Cutline: Holding a nearly century-old medicine pouch, Domingo Tamayo reveals its contents, two copper rings, on a screen attached to a
Micro CT scanner.
RAPID CITY, S.D. (Aug. 12, 2013) - We've all seen it. The promise of a miracle weight loss drug or that designer handbag for a steal. Counterfeit goods promise untold bargains - and counterfeit currency, unmatched wealth. But underneath the savings lurks a hidden cost.
Counterfeit currency causes losses of billions of dollars annually to government and private industry, while posing a host of other security and national safety concerns. And unlike fake sunglasses, fake drugs can kill their purchasers.
But as counterfeiters grow in sophistication, so too does security technology.
Now, a new group of elite students have been recruited to the cause.
Ten students, ten weeks, one mission: develop security printing and anti-counterfeiting technology (SPACT) to make forgery a nearly impossible crime.
Since late May, undergraduates from around the country have immersed themselves in this endeavor through a brand new National Science Foundation Research Experience for Undergraduates (REU) site focused on SPACT at the South Dakota School of Mines & Technology.
"Research projects range from security printing of covert anti-counterfeiting markings on pharmaceutics to the forensic analysis and authentication of Native American arts and crafts to the development of new encoding and recognition techniques for biometric security applications," Grant Crawford, Ph.D., principal investigator of the REU site and assistant professor in the Department of Materials & Metallurgical Engineering, explains.
And the students' motivations vary as widely as their research.
Sophomore Sierra Rasmussen hails from Missouri S&T in the metallurgical engineering department, but her father studied a little closer to home. A School of Mines alumnus, he encouraged Rasmussen to apply. She excitedly complied. Now, she works with silver nanoparticles, printing them into the shape of a QR code antenna.
Students have also printed QR codes which are invisible under ambient lighting conditions but readable with a near infrared laser and were successfully scanned using a smart phone. Meaning QR codes, which traditionally fall under the purview of information sharing, have opened a whole new domain of security applications.
Mines researchers have even successfully deposited codes onto high bond paper and glass to demonstrate possible covert and forensic security printing applications, as the features remain unseen to the naked-eye at low concentrations of nanocrystals.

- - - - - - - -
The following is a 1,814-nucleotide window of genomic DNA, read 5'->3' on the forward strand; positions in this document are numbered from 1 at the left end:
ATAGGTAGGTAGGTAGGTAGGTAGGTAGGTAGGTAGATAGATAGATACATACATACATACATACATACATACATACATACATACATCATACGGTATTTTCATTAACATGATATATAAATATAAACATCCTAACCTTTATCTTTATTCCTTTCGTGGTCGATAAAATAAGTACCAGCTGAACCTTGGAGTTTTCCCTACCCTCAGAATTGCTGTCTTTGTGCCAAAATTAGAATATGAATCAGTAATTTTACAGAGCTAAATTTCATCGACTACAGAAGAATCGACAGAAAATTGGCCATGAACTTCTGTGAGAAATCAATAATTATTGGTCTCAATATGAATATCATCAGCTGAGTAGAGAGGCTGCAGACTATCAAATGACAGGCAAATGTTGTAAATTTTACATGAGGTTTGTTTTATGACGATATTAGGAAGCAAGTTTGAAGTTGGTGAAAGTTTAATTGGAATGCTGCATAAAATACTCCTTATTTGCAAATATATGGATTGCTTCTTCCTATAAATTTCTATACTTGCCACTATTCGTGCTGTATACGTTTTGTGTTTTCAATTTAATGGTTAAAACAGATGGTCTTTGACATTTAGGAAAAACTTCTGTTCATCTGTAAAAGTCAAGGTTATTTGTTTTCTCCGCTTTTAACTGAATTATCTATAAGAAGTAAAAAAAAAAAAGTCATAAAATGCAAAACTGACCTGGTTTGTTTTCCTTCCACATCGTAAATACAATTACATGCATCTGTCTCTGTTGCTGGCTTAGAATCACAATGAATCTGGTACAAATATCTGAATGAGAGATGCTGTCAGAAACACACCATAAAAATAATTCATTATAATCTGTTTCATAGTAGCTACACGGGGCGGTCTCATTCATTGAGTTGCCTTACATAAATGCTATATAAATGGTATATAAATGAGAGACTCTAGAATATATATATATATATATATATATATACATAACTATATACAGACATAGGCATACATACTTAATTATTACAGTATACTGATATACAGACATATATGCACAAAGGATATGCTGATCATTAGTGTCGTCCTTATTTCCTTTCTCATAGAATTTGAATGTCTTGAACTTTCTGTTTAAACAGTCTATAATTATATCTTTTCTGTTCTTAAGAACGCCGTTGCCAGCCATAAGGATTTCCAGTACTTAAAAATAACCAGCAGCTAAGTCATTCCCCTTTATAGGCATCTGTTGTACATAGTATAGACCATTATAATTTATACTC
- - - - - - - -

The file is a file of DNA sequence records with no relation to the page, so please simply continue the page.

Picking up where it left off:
A junior at the School of Mines, Domingo Tamayo's father played an important role in his decision, too.
"My father works with the Smithsonian," Tamayo said, adding he grew up at the intersection of research, history and cultural development.
But the real spark came when he discovered an intersection of his own, as past and present collided.
Tamayo is from the Rosebud Reservation, with deep roots in Native American culture, a tie he maintains at the university. He's been elected this year's president of Mines' American Indian Science & Engineering Society.
But he's also a physics major with an insatiable thirst for scientific discovery.
And so he embarked on a historical mystery, preserving the past through today's hi-tech tools. Holding a medicine pouch that's 70 to 100 years old, Tamayo explains that it was originally an attachment to a bustle, a bundle of feathers given for war deeds and acts of bravery - knowledge gained thanks to the expertise of The Heritage Center at Red Cloud Indian School. Out of respect for the individual, he didn't want to open the pouch. His curiosity for its hidden contents, however, remained unquenched.
Using a Micro CT scanner and noninvasive analyzing techniques, he set to unraveling history's mystery.
With a click, a multicolored 3D image appears on the screen, slowly rotating, mesmerizing its viewers. There appear to be two rings. Tamayo says that an x-ray fluorescent analyzer measured a huge spike in copper, revealing the rings' makeup. Then another image appears, a bundle of strands curved along the vessel's interior. "We think it's a plant. But we're not sure. It's too thick to be human hair," Tamayo muses, eager to learn more.
Like Rasmussen and Tamayo, site students were selected from a national pool of applicants representing a wide range of science and engineering disciplines. This multidisciplinary approach doesn't stop with undergraduates though, Crawford notes. In fact, "the key principle of the site focuses on bringing together multiple science and engineering disciplines for a common goal of developing new anti-counterfeiting technology. The ongoing collaboration of site research faculty - from the University of South Dakota (USD), South Dakota State University and SDSM&T with backgrounds ranging from biochemistry to electrical engineering - provides a collaborative foundation for the REU site. For instance, materials chemists at USD are synthesizing up-converting nanoparticles to be incorporated into new formulations of security ink by materials science engineers at SDSM&T and subsequently printed using advanced manufacturing technology."
Even as summer fades, the mission remains clear, leaving students secure that their ideas will have impact - and that impact will leave the public a little more secure.
Founded in 1885, the South Dakota School of Mines & Technology is a science and engineering research university located in Rapid City, S.D., offering bachelor's, master's and doctoral degrees. The university enrolls more than 2,400 students from 32 countries, with a student-to-faculty ratio of 14:1. The average starting salary for 2012 graduates was $62,696 with a 98 percent placement rate. Find us online at www.sdsmt.edu, on Facebook at www.facebook.com/sdsmt and on Twitter at www.twitter.com/sdsmt.